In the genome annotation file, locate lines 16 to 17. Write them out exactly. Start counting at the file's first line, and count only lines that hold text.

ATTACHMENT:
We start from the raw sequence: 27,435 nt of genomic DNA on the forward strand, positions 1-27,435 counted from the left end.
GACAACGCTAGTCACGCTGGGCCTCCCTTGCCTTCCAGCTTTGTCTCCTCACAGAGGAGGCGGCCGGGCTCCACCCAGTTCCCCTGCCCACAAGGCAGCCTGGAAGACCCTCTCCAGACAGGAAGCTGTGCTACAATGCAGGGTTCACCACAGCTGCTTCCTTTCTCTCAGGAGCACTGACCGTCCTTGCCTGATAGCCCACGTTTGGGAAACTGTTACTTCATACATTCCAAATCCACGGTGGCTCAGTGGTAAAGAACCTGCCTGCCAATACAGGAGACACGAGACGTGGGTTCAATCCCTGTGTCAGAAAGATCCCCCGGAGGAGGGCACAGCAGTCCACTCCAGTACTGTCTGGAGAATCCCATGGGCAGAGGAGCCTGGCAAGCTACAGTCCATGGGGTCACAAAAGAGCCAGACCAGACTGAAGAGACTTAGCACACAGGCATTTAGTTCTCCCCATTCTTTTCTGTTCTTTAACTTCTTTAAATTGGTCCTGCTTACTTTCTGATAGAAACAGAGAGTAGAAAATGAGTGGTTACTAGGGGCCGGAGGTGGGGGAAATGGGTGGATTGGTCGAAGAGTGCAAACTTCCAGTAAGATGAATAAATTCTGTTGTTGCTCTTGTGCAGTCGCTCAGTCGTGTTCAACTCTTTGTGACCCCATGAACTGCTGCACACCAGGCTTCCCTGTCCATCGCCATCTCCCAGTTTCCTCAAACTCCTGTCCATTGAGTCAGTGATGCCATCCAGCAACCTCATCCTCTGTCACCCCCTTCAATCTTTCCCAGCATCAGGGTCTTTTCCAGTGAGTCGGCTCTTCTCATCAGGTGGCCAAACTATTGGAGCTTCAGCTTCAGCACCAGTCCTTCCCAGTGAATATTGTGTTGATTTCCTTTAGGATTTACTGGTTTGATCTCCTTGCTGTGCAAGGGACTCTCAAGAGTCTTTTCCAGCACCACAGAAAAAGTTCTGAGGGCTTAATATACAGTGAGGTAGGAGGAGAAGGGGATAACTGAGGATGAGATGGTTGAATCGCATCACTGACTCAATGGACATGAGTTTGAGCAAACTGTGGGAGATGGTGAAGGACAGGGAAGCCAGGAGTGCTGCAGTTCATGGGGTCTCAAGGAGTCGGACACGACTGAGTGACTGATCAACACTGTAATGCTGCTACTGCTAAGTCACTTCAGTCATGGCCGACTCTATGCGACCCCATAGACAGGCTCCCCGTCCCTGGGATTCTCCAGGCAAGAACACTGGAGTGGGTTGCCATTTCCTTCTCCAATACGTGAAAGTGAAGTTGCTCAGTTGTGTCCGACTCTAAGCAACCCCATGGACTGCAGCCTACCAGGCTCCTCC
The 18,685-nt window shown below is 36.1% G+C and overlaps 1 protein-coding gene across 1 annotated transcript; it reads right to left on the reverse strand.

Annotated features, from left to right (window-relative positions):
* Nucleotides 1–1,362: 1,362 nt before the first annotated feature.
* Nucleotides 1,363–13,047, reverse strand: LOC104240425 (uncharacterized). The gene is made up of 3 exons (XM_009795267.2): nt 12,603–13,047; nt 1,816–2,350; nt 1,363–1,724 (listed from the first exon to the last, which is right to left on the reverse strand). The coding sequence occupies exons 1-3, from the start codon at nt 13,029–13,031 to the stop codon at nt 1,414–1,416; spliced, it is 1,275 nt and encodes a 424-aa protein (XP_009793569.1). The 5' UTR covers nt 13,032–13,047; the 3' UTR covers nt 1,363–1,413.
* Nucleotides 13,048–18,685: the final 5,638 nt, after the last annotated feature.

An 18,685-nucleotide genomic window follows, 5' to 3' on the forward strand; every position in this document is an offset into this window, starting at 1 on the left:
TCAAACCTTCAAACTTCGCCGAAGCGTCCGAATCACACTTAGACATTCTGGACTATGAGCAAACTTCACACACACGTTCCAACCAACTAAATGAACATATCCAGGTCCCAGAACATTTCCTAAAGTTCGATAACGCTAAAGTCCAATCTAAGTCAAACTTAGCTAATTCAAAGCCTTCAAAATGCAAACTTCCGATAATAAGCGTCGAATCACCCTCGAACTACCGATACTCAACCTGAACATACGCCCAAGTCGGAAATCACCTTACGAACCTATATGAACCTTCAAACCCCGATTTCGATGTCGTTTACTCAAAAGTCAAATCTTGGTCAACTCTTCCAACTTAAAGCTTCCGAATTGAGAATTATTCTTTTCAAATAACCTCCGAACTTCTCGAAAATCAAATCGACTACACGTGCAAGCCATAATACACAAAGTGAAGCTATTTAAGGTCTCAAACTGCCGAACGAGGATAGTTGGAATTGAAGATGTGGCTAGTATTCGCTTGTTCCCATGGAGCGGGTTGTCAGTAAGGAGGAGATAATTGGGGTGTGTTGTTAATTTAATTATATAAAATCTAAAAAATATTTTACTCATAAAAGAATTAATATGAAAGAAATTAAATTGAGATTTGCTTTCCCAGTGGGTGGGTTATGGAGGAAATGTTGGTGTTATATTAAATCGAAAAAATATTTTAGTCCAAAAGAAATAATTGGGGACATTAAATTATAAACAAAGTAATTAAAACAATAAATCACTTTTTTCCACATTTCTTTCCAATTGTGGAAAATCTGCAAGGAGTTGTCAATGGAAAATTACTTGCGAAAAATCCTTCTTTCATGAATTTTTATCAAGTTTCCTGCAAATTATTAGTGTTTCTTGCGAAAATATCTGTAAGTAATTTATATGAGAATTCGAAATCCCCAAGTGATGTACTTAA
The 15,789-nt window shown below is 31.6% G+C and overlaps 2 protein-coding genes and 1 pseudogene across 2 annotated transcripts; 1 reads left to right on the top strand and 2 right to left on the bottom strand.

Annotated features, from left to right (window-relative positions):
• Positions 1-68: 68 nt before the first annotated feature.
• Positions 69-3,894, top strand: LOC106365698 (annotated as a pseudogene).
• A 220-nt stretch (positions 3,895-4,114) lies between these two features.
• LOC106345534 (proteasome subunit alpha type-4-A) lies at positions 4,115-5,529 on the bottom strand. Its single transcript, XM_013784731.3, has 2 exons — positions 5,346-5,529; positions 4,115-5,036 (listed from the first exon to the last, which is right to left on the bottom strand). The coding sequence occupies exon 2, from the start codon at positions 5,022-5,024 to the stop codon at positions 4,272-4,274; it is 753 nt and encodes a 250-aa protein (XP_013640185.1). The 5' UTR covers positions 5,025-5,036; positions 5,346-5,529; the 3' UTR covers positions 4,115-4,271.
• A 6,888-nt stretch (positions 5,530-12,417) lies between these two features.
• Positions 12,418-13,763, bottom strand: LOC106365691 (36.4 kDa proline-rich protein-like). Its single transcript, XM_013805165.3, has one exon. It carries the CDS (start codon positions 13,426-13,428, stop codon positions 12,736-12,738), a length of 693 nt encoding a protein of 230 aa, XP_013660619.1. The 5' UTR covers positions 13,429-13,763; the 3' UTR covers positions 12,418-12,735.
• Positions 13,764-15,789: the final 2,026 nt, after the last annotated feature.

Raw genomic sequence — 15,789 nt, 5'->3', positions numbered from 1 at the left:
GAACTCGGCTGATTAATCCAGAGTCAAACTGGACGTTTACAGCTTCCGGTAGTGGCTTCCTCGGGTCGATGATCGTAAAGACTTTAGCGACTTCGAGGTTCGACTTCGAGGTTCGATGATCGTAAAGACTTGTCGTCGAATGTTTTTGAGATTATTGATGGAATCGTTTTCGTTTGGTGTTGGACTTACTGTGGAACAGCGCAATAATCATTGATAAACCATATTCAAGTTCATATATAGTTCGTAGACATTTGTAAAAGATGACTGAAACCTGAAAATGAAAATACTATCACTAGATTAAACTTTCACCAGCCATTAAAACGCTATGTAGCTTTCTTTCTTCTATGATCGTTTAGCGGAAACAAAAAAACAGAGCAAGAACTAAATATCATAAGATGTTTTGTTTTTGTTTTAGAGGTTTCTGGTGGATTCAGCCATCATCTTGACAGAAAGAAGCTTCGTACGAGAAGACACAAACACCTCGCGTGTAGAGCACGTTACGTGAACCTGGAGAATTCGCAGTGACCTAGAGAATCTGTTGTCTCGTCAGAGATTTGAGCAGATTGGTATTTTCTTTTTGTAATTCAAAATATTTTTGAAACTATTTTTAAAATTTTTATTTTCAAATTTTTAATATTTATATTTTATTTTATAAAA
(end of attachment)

• A 6,888-nt stretch (positions 5,530-12,417) lies between these two features.
• Positions 12,418-13,763, bottom strand: LOC106365691 (36.4 kDa proline-rich protein-like). Its single transcript, XM_013805165.3, has one exon. It carries the CDS (start codon positions 13,426-13,428, stop codon positions 12,736-12,738), a length of 693 nt encoding a protein of 230 aa, XP_013660619.1. The 5' UTR covers positions 13,429-13,763; the 3' UTR covers positions 12,418-12,735.